Implementing sweeping improvements throughout the business:

With Kate now established in the business, she was making her own impact and well placed to see the change which was happening: “As a co-leader, I let Sarah crack on with implementing all the ideas for structure and process that had been pent up for the previous 13 years. And Chris instilled a new-found financial discipline within the firm – really making us look hard at the money coming in and the money going out. We had a lot of mouths to feed but, speaking frankly, many of the ‘mouths’ weren’t performing well. They weren’t being managed well.

Difficult decisions lay ahead: A cull on head count. Transforming what had become a laid-back atmosphere into much more of a performance culture. I can’t emphasise how hard this was to go through, but Chris was by our side. He told us exactly how it would play out: ‘You need to do x and then y will happen’. And he was right. It really empowered us to keep on going through the dark times.

A game-changing moment came when Chris persuaded us to start ‘paying ourselves first’. It’s a well-known theory of course, but knowing of it and doing it are two different things. Adopting this principle gave us a massive psychological boost, and got us focused on profitability – essential for getting the valuation we desired.”

Getting the business ready for sale:

Kate continues: “We were becoming a data driven business, getting really granular with the numbers, which was one of the keys to the eventual sale. Chris got involved with team training for certain staff members. Hearing this external, independent voice of experience helped with getting the team to accept the change that was sweeping through the business.

We looked at our revenue streams and pricing and introduced new sources of income. These actions allowed us to undertake a big technical project – one which was necessary to bring our platform up to speed for the coming years, making it more attractive to buyers.”

Sarah adds: “Another important piece of the puzzle which Chris introduced was to understand ‘What it is that buyers want to know?’ and have the answers to all the questions that may come up. It was a great exercise, and one which helped us communicate the best possible narrative.”

Completing the sale – an amazing feeling:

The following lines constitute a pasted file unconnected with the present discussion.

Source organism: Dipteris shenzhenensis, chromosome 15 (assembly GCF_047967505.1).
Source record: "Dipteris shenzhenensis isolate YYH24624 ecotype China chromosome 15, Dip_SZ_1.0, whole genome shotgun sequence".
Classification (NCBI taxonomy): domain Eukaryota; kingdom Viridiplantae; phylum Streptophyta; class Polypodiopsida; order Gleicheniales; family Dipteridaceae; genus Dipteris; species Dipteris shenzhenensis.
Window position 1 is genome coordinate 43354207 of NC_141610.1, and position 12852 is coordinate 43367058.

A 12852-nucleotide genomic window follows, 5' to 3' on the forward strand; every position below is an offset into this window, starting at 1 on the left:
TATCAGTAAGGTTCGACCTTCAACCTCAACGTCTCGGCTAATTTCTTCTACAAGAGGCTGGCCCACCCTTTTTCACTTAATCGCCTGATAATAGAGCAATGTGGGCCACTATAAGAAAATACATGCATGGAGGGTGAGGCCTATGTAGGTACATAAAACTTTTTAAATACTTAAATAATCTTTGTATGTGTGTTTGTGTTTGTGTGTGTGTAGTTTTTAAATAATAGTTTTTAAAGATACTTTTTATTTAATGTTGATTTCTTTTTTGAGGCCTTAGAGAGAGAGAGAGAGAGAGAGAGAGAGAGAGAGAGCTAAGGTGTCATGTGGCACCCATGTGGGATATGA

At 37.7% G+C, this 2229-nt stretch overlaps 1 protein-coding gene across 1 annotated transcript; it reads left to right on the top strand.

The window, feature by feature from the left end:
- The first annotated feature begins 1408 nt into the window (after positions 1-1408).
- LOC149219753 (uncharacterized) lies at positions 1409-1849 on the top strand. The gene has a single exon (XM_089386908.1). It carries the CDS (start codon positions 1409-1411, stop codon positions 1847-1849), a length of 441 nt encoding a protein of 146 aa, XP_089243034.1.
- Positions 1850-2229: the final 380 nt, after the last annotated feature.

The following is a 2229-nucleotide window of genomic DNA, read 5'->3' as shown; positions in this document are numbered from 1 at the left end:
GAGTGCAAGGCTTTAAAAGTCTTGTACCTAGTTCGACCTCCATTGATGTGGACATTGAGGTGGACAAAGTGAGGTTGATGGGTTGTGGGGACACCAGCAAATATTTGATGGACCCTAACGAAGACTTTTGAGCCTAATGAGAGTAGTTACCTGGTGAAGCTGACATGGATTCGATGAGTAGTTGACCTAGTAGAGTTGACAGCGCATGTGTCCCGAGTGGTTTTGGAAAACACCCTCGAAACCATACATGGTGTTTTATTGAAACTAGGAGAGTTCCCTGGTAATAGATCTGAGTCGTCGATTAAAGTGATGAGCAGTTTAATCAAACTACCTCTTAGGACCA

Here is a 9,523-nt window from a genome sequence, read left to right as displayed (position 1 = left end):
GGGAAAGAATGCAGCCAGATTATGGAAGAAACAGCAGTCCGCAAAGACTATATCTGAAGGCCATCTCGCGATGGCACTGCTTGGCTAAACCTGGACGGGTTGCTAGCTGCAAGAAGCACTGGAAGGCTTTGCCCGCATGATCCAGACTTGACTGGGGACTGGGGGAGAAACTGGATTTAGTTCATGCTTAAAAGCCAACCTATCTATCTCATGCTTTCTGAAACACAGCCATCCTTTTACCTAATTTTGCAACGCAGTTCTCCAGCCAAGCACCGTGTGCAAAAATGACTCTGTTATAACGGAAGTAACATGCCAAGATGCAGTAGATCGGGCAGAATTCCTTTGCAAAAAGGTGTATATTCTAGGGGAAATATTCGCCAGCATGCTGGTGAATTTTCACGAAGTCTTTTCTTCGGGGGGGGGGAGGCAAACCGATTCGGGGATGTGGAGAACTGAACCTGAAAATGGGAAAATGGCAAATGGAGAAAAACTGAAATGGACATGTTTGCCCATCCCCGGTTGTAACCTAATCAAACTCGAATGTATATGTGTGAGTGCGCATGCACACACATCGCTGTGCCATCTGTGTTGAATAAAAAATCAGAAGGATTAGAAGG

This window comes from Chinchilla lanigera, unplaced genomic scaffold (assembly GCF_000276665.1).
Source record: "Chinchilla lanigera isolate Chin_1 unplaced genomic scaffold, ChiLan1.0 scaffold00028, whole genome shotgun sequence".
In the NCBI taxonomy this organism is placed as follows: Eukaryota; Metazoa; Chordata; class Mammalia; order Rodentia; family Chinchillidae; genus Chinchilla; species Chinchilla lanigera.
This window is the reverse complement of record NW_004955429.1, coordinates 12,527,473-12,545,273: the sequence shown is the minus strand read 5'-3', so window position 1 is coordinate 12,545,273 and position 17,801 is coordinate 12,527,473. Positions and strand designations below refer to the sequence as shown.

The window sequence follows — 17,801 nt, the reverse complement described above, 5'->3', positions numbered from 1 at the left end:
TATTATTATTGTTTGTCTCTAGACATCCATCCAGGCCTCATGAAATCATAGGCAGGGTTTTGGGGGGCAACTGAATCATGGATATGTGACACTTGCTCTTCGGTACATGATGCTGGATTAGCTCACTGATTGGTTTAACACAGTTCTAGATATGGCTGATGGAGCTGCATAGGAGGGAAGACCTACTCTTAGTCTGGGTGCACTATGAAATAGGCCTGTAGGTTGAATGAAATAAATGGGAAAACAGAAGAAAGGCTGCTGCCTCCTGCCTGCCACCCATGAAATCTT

Success! The sale goes through and Sarah and Kate can now start thinking for the future. But what are their plans and what are they feeling?

Kate isn’t going to stop here: “First of all, I have a massive feeling of achievement, both personally and professionally. It has been an emotional rollercoaster, but so worth it. I have no intention of retiring, though. In time, I will probably go into consultancy myself and share what I have learned. It is fantastic to have the freedom to be able to do that.”

And for Sarah? “This is the culmination of my whole working life. Right from the start of my career, I have always felt that I could do better than the people I have worked for; and this feels like a vindication of that confidence I had in myself. And, of course, I have gained significant financial freedom. In the short term though, while I complete my withdrawal from the business, I want to ensure that I leave a legacy in the company for many years to come.”

Reflections on the journey:

Sarah reflects: “It is difficult to say with confidence that you would have done anything differently, because you may not have felt like you had a choice at the time. I could perhaps have spent some of my time more efficiently and been stronger, earlier, when dealing with employees’ resistance to change. I would suggest to people working on an exit strategy that sometimes seemingly expensive advice is worth every penny. And look very closely at your broker team, how they charge and what constitutes a transaction value. It is essential to understand this and ensure it is favourable to you.”

Kate exclaims: “I wish I knew Chris Spratling 15 years ago. Because if I had I would be sitting on a beach now. I have learned so much. But that aside, it’s ‘Numbers, numbers, numbers!’. It is all about scalability and numbers. How much do you want at the end of it all, and work backwards from that.”

Quickfire Q&A:

What is a priority for people looking to sell a business?
Kate: Build and maximise the key drivers of value alongside your asset base. Always focus on the numbers.

Sarah: Recruit a great team of advisers including in the areas of legal and company secretarial

Do you have any tips about working with coaches?
Sarah: It can be really challenging to make the time, especially if you cannot fully appreciate the value at first. But when you understand the value, you will make the time.

Kate: Ensure you focus on the structure they provide to tick things off your to-do list

What was the biggest impact Chalkhill Blue had in helping you to achieve your goals?
Kate: It is hard to pick one thing, but the focus on profitability and paying ourselves was very important.

Sarah: Being the critical friend and guiding us through the difficult times. Just knowing that he’d been there and done that already.

If anything here has peaked your interest then we’d love to explore how we can support you too.